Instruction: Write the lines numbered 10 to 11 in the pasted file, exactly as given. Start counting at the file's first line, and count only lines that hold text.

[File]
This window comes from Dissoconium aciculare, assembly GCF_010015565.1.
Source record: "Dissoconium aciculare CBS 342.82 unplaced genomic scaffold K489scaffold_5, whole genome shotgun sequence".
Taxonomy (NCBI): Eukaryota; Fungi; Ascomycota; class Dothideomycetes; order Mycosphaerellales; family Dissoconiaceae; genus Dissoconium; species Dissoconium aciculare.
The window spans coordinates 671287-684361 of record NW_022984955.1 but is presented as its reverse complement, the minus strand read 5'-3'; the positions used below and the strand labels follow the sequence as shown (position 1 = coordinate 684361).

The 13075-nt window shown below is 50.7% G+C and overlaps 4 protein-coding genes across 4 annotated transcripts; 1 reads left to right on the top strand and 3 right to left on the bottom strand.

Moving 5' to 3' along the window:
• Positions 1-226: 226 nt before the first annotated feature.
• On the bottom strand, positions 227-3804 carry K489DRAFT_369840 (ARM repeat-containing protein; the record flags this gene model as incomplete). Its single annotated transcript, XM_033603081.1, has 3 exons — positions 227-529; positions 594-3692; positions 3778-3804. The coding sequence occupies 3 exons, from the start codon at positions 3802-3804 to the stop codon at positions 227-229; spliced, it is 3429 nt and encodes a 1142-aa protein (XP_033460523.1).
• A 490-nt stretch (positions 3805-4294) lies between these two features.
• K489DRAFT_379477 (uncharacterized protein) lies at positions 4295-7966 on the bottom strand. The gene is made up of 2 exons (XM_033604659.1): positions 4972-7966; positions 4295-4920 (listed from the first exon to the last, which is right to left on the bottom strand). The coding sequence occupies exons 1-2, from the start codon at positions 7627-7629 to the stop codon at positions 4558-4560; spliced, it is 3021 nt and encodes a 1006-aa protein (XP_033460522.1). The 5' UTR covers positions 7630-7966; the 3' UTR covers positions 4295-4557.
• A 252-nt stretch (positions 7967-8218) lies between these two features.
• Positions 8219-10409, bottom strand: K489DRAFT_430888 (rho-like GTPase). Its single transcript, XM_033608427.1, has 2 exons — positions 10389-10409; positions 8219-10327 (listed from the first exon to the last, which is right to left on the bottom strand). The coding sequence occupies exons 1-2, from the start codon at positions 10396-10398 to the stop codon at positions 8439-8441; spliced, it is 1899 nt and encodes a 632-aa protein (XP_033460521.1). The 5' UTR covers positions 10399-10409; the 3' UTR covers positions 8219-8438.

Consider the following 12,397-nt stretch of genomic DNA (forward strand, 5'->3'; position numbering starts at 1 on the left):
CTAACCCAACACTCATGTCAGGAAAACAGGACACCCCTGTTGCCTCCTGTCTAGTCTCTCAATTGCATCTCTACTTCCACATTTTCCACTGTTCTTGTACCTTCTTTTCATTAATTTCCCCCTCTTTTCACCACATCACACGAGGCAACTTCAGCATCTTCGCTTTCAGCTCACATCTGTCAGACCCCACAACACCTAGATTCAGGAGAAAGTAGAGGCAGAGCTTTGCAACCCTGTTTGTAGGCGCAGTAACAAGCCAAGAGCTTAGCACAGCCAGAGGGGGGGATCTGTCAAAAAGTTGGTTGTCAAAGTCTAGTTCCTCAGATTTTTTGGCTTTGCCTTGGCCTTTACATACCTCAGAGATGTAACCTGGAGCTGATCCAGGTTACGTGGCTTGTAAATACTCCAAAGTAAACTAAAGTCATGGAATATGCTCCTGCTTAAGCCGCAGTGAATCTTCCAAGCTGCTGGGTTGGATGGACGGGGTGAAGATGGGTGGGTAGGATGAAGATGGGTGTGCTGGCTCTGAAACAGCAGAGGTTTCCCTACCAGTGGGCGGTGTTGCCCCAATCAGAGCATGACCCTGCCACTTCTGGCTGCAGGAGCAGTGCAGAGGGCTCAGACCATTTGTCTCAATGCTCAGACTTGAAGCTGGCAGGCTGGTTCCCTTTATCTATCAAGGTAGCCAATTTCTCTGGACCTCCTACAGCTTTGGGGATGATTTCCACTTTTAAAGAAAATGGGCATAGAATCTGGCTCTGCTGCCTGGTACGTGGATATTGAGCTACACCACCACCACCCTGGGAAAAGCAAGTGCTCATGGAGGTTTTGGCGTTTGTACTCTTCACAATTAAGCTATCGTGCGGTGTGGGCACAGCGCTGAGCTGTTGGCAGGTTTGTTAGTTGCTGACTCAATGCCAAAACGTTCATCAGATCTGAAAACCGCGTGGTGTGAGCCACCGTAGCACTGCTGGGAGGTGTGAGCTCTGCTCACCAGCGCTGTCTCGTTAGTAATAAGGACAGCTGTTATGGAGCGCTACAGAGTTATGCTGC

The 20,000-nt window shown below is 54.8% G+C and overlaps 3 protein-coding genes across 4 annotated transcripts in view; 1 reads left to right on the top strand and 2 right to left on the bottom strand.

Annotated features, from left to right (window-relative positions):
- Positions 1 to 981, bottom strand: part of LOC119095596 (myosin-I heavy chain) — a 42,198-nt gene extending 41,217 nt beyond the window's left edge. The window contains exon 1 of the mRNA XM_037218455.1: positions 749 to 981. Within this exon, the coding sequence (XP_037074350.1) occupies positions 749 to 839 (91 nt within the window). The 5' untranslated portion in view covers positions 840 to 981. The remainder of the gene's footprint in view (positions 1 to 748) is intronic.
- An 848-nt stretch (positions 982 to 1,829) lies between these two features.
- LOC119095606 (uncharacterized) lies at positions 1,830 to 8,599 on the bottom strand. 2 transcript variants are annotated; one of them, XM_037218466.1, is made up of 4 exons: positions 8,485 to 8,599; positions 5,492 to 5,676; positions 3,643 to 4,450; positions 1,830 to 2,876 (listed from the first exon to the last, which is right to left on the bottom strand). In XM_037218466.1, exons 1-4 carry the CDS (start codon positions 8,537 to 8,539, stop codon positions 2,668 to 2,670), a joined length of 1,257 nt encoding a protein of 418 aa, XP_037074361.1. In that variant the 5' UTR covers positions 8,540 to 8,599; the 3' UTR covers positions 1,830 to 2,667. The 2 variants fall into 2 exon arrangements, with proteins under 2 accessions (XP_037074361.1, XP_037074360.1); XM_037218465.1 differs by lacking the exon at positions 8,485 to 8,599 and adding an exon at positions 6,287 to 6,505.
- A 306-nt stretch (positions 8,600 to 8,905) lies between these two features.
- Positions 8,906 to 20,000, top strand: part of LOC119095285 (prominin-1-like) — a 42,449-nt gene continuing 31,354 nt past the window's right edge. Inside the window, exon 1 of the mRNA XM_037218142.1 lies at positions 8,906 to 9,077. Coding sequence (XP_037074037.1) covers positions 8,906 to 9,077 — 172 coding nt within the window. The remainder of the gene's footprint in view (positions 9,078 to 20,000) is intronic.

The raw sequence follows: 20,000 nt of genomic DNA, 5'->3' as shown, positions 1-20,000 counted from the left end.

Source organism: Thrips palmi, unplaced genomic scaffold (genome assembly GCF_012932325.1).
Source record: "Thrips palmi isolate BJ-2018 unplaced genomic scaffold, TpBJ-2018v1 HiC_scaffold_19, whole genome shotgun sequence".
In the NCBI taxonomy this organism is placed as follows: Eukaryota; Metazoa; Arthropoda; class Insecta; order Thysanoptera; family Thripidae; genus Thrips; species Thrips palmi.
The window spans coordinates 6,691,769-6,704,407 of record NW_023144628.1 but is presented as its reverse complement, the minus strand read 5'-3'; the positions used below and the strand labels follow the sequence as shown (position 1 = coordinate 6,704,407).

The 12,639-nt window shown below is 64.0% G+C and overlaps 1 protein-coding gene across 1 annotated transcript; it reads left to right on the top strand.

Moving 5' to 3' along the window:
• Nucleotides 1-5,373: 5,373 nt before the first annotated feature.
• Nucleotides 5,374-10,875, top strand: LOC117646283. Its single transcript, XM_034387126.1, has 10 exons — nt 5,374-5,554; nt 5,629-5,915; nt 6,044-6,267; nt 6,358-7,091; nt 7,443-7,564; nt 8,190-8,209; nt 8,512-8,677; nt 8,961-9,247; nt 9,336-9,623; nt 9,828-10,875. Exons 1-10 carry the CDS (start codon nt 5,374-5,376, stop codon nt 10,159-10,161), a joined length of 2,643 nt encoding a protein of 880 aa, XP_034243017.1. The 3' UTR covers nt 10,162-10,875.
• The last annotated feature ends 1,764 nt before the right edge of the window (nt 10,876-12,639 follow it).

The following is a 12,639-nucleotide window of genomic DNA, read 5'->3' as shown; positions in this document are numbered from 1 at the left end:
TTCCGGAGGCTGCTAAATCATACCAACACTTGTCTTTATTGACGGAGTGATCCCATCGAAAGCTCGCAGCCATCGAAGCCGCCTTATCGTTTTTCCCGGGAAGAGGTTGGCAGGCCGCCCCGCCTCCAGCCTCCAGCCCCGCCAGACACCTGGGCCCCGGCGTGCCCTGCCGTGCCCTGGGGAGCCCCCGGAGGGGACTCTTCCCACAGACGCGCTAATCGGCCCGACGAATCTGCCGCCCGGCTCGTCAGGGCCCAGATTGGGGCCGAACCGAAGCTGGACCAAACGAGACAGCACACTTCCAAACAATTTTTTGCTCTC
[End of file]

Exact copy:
• K489DRAFT_379477 (uncharacterized protein) lies at positions 4295-7966 on the bottom strand. The gene is made up of 2 exons (XM_033604659.1): positions 4972-7966; positions 4295-4920 (listed from the first exon to the last, which is right to left on the bottom strand). The coding sequence occupies exons 1-2, from the start codon at positions 7627-7629 to the stop codon at positions 4558-4560; spliced, it is 3021 nt and encodes a 1006-aa protein (XP_033460522.1). The 5' UTR covers positions 7630-7966; the 3' UTR covers positions 4295-4557.
• A 252-nt stretch (positions 7967-8218) lies between these two features.